Last Things and the Thing to Come

You know what? We have never been home yet, to full justice, to full peace, full righteousness, full neighbor-love, full self-love, full trust and obedience. Never there even now. Advent is pondering what it would be like to end our common exile and come home. -Walter Brueggemann

Implicit in the season of Advent, is waiting for what is to come. Yes, Jesus was born in Bethlehem to a teenage peasant twenty centuries ago. If you were there you’d find him, wrapped in swaddling clothes lying in a manger. Yes, there were those who saw angelic visions and dreamed dreams of wonder, at who this child would become. Yes, just like in a musical, people and angels broke out in song.

But when we celebrate Advent, we do more than just remember that. We hope.

We dare hope that that one time, God came in the flesh and entered into the suffering of the world, was not a one time thing. We hope that God in Christ, will return and then we will taste in fulness the meaning of God’s salvation for us. That peace will reign on the earth. That:

The wolf shall live with the lamb, 
the leopard shall lie down with the kid, 
the calf and the lion and the fatling together, 
and a little child shall lead them. 
The cow and the bear shall graze, 
their young shall lie down together; 
and the lion shall eat straw like the ox. 
The nursing child shall play over the hole of the asp, 
and the weaned child shall put its hand on the adder’s den. 
They will not hurt or destroy 
on all my holy mountain; 
for the earth will be full of the knowledge of the LORD 
as the waters cover the sea. (Isaiah 11:6-9)

Advent hope falls under a category of theology called ‘eschatology,’ the study of last things. In the evangelicalism I grew up in, we loved eschatology. The Bible camp I went to as a child, gave me a detailed chart of the book of Revelation describing the rapture, the beast, and the time of tribulation. It was fanciful and most of the things I was taught, I’ve come to reject as an adequate reading of ancient apocalyptic literature. Sorry, Kirk Cameron.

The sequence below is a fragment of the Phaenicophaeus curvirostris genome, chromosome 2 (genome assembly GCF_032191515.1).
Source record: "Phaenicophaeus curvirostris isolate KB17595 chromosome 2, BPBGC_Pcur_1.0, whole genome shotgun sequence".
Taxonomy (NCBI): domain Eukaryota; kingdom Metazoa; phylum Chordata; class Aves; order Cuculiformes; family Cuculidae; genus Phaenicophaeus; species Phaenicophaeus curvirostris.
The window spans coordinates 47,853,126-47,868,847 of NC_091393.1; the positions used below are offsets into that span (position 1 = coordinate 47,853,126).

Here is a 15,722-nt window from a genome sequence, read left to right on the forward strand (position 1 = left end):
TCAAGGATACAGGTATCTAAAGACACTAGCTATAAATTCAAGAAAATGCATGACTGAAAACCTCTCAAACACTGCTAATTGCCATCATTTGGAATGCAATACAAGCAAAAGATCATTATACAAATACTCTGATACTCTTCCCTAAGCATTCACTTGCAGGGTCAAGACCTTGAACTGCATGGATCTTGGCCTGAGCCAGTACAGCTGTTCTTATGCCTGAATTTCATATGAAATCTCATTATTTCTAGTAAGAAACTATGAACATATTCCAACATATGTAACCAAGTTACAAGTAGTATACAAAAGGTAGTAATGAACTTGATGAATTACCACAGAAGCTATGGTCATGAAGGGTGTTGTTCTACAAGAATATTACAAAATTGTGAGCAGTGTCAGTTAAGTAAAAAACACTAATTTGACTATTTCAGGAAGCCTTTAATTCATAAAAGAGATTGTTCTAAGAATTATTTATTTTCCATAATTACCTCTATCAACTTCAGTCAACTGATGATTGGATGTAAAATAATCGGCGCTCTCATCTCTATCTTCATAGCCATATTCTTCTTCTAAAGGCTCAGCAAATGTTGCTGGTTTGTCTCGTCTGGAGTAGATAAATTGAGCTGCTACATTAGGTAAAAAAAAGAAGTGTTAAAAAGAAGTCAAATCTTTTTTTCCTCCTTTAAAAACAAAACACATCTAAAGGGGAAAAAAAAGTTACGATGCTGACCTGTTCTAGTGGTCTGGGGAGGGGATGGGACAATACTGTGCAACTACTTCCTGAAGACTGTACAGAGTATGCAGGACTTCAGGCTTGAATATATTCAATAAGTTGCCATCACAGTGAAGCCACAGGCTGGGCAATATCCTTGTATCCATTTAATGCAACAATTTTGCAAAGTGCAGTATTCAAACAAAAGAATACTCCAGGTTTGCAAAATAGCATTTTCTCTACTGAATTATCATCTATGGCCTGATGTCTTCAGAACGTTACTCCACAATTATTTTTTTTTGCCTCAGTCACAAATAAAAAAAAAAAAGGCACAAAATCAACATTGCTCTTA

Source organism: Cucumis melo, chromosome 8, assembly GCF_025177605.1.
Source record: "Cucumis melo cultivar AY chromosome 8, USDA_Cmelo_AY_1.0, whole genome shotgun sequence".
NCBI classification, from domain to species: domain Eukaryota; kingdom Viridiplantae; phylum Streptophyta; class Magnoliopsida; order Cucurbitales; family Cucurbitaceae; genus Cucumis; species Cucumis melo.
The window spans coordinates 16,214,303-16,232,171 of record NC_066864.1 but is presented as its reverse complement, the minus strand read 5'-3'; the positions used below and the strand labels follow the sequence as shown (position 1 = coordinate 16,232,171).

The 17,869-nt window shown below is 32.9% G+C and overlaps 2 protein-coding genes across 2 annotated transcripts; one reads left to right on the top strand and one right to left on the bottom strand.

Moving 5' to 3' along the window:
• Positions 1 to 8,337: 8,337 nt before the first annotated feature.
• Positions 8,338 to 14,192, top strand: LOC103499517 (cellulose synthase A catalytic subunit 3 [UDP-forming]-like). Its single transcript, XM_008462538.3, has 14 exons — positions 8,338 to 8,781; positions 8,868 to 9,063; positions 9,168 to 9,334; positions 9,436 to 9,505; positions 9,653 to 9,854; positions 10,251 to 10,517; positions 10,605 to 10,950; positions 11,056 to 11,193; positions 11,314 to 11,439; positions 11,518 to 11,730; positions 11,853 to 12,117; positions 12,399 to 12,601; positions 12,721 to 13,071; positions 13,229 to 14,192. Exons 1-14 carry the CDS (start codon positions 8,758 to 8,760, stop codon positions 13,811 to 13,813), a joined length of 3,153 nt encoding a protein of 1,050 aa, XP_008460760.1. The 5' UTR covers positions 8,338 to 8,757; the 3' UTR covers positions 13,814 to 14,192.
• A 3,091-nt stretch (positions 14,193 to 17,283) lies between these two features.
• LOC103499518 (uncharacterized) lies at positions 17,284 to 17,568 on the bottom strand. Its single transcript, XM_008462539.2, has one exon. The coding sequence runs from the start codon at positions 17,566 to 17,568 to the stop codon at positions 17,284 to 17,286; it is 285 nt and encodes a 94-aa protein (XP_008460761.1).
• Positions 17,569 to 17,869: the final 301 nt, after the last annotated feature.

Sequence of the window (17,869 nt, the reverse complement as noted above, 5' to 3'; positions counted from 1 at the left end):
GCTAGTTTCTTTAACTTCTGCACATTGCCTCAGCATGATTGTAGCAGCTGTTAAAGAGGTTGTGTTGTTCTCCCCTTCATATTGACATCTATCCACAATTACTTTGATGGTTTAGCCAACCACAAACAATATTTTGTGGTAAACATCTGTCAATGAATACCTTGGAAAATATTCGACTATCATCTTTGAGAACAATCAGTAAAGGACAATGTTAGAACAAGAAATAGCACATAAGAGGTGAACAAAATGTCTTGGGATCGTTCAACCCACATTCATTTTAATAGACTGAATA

See the source image
Dispensationalist Eschatological Chart

But while mapping the Anti-Christ is no longer my eschatology, I still have one. I still believe that there is a hope that the story is moving toward. That the coming reign of Christ will bring about God’s justice, God’s peace, and fulfill God’s hope for the cosmos. With Walter Brueggemann and the prophet Isaiah I dare hope that there will be a day that no one will hurt or destroy on [God’s] holy mountain. And that we will come home to full justice, full peace, full righteousness, full neighbor-love, full self-love, full trust and obedience.

In The Coming of God, theologian Jurgen Moltmann, argues against a ‘end of all things’ idea of eschatology which envisions the end as ‘final solution’ to all that ails the world:

Christian eschatology has nothing to do with apocalyptic final solutions ofthis kind, for its subject is not the end’ at all. On the contrary, what it is about is the new creation of all things. Christian eschatology is the remembered hope of the raising of the crucified Christ, so it talks about beginning afresh in the deadly end.

Jurgen Moltmann. The Coming of God: Christian Eschatology (Kindle Locations 82-83). Kindle Edition.

I believe Jesus came. I believe Jesus comes to us. I believe Jesus is coming again. And when he does, we aren’t at the end. It is the beginning of the life we are meant to have. In the mean time we live toward that day.